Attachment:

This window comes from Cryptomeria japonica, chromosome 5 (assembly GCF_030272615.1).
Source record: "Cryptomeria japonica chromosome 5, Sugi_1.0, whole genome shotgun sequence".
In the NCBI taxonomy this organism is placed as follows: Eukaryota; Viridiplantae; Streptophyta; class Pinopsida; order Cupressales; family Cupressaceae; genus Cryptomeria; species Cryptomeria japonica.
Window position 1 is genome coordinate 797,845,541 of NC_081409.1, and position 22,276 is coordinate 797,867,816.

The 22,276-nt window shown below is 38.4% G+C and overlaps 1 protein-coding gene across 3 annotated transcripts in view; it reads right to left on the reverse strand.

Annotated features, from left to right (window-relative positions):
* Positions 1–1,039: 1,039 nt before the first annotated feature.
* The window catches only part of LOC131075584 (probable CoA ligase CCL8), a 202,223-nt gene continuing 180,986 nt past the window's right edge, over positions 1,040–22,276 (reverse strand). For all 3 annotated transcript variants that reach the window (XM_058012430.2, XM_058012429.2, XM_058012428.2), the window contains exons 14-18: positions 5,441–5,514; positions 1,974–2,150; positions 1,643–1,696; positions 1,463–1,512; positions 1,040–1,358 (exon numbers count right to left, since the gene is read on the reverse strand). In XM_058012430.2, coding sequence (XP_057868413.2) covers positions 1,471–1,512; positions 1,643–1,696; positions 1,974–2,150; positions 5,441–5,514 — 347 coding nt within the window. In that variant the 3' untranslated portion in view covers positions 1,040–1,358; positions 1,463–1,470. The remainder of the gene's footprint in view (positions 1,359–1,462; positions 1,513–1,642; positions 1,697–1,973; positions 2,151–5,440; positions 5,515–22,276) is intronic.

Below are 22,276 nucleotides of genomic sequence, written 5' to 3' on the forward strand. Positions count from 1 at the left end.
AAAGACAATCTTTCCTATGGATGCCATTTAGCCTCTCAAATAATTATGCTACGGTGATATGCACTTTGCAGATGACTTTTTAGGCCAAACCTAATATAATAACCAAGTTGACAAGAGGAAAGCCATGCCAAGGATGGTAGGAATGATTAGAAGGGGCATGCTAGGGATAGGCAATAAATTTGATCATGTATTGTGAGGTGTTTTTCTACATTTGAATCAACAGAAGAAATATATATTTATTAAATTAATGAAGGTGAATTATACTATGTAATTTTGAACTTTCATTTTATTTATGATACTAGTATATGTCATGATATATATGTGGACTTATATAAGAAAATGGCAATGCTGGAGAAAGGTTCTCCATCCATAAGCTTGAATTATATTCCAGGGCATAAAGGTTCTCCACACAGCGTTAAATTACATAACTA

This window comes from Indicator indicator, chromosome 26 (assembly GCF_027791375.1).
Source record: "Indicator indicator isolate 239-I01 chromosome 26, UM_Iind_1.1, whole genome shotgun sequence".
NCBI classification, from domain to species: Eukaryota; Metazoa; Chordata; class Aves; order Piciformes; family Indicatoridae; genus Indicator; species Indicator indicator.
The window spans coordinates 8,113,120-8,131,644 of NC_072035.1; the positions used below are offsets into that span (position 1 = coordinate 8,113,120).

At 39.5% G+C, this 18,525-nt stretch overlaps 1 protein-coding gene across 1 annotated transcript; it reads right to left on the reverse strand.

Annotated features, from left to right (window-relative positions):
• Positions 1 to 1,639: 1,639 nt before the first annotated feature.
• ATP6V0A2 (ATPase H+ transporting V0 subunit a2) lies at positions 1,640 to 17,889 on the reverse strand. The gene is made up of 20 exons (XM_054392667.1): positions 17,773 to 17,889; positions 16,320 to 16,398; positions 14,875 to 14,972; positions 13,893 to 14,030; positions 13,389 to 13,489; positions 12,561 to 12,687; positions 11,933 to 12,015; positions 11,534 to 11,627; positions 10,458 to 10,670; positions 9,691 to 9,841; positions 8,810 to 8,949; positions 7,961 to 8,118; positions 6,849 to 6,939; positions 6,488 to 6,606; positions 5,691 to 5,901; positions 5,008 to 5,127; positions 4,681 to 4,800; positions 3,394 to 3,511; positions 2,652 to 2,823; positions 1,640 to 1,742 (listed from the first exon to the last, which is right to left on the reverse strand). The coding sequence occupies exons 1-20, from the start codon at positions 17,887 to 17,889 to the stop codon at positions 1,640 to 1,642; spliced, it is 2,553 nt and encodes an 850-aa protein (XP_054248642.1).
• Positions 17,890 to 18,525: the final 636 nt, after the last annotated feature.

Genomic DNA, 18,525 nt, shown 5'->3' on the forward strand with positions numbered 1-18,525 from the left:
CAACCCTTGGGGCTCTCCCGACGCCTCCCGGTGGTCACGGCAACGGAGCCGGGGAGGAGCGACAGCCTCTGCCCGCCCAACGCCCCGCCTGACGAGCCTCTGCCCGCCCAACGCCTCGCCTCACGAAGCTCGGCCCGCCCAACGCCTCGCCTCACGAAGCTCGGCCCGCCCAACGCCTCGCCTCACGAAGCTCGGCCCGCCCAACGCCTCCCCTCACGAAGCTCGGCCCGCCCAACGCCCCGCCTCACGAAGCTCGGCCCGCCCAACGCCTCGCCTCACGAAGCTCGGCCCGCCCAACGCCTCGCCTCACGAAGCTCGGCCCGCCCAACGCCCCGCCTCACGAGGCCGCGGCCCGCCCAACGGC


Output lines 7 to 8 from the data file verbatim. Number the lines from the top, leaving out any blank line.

* Positions 1–1,039: 1,039 nt before the first annotated feature.
* The window catches only part of LOC131075584 (probable CoA ligase CCL8), a 202,223-nt gene continuing 180,986 nt past the window's right edge, over positions 1,040–22,276 (reverse strand). For all 3 annotated transcript variants that reach the window (XM_058012430.2, XM_058012429.2, XM_058012428.2), the window contains exons 14-18: positions 5,441–5,514; positions 1,974–2,150; positions 1,643–1,696; positions 1,463–1,512; positions 1,040–1,358 (exon numbers count right to left, since the gene is read on the reverse strand). In XM_058012430.2, coding sequence (XP_057868413.2) covers positions 1,471–1,512; positions 1,643–1,696; positions 1,974–2,150; positions 5,441–5,514 — 347 coding nt within the window. In that variant the 3' untranslated portion in view covers positions 1,040–1,358; positions 1,463–1,470. The remainder of the gene's footprint in view (positions 1,359–1,462; positions 1,513–1,642; positions 1,697–1,973; positions 2,151–5,440; positions 5,515–22,276) is intronic.